Monday, November 6, 2017

Should We Block Google Translate? No Way

This post was started all the way back in 2013. I saw it in my drafts column, and having had a conversation with my wife about this very subject, decided it was time to come back and finish my thoughts.

I came across a share on Google+ by +Jay Atwood that was linked to a blog post called Should We Block Google Translate? by Jen Roberts.

The other day I was having this same conversation with my wife.

I argued they should be able to use it.
But, the results are not very good.
Yes, so tell them that. Then tell them they have to work with a partner to make the translation better afterward.

I really don't have another reason other than that. Google Translate is a tool people actually use, so why not let students use it to see its limitations. As Jen says in her post, even with a calculator you need to know the math before you can use it to solve a complex problem.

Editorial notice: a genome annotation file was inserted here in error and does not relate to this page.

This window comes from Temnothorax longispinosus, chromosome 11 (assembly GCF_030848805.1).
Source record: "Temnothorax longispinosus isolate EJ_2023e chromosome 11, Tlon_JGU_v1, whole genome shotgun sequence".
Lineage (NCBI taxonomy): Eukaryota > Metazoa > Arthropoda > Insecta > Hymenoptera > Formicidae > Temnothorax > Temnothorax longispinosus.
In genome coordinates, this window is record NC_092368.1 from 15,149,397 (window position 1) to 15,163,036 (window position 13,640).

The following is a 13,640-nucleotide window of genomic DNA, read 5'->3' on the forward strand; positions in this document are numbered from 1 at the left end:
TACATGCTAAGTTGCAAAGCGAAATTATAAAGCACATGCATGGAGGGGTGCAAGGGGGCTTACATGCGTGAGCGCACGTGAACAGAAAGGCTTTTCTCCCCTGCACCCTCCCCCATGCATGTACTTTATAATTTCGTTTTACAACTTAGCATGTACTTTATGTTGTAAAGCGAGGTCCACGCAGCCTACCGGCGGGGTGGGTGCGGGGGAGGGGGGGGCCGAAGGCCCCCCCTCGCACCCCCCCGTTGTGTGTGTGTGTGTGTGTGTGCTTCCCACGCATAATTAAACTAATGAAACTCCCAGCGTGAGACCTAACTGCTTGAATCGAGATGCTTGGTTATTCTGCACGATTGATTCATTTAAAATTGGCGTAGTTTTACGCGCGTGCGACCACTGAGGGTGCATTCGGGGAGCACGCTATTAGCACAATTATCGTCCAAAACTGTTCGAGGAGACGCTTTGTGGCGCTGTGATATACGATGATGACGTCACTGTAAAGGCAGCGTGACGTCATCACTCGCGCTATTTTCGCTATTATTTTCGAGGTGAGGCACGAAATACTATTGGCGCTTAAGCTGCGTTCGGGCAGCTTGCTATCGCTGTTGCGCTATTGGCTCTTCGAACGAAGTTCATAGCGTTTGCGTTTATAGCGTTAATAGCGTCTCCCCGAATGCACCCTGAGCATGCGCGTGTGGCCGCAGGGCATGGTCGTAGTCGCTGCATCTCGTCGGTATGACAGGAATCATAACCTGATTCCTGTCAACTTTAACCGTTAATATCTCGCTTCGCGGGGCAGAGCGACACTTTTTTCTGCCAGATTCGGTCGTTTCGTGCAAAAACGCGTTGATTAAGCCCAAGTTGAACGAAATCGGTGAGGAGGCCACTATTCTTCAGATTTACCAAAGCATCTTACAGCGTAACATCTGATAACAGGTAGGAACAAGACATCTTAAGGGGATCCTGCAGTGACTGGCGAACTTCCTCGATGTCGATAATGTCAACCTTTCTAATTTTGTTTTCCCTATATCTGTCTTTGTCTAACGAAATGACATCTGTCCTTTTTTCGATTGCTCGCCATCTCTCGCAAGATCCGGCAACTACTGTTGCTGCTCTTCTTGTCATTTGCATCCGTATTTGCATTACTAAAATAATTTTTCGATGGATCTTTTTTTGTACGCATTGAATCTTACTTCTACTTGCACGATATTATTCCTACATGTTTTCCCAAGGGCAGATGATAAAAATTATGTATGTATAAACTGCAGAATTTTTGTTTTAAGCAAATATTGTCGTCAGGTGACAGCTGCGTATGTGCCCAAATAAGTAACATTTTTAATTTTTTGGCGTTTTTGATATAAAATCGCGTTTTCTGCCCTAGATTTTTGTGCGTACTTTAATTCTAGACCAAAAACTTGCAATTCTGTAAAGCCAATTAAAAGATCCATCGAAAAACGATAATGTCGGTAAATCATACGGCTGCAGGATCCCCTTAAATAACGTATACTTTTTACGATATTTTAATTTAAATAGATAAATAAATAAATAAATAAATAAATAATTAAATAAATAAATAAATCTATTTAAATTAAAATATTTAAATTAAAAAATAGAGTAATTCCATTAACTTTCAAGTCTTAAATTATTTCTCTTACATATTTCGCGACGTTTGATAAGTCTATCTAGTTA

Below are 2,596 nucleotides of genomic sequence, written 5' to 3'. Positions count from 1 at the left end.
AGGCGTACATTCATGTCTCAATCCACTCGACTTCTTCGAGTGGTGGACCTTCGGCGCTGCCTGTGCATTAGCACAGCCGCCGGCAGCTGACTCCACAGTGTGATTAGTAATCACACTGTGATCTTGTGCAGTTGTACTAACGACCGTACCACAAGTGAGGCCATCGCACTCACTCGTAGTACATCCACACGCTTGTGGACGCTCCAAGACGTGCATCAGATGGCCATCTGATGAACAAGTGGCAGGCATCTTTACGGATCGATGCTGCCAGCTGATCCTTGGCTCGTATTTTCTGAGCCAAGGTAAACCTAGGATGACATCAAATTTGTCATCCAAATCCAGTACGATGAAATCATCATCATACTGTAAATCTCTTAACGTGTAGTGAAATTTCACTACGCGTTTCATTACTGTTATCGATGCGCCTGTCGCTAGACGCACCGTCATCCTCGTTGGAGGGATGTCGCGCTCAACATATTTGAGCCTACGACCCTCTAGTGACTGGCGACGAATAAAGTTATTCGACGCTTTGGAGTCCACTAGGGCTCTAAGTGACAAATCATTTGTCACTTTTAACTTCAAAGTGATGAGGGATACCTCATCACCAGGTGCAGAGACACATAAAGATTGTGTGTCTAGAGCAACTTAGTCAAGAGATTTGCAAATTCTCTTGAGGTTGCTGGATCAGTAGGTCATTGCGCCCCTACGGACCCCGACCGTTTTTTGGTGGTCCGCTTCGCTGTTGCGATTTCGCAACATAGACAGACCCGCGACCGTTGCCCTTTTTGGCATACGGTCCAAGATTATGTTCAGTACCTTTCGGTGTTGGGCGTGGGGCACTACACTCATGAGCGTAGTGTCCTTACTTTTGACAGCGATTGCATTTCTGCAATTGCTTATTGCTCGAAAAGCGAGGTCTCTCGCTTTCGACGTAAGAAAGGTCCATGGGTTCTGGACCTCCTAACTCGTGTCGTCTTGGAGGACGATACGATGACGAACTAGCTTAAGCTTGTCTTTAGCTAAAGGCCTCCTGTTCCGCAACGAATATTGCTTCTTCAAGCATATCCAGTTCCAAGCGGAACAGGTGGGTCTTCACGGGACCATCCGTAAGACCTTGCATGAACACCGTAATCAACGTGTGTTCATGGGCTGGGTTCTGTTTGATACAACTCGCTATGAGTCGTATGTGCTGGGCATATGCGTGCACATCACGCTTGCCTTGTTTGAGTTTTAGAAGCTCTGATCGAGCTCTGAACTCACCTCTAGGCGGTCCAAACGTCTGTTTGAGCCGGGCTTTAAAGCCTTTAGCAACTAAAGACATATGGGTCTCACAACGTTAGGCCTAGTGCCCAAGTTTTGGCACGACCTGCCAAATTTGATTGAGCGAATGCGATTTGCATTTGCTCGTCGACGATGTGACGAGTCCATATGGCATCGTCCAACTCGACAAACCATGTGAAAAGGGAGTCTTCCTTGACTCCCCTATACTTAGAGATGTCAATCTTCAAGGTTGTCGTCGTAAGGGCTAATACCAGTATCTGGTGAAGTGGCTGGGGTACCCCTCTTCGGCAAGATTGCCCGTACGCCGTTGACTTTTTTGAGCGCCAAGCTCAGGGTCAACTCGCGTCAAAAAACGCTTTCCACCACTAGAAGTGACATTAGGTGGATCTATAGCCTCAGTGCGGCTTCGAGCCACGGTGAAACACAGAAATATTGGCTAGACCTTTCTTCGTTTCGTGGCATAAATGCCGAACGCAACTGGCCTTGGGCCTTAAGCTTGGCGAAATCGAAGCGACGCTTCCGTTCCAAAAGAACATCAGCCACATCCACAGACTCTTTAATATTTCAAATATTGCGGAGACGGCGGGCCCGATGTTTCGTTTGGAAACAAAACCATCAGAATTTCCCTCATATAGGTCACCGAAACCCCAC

With Google Translate, I see it more as an opportunity to solve the problem collaboratively.

Below in gray were my notes at the time.
When I saw this I clicked it to find that

Using Google translate is a form of plagiarism. It's cheating and students who cheat on homework won't know the material for the test in class, nor will they have the language skills they need for life in a global society.

Are dictionaries allowed? Professional translators use them all the time. What if I translate one word from a dictionary? Is that a form of plagiarism? Do I need to cite my source?

nor will they have the language skills they need for life in a global society

Long ago, my district used to block Wikipedia. Students used it at home, but at school we had no access to show them why it was not a good source. If you block translate language teachers will be in the same position. Students will use it at home, but at school teachers won't be able to demonstrate why it fails.

Further, correcting translations is probably a very authentic task for a modern linguist. (People get paid to do this.)

 This reminds me of the calculator debate in elementary mathematics.

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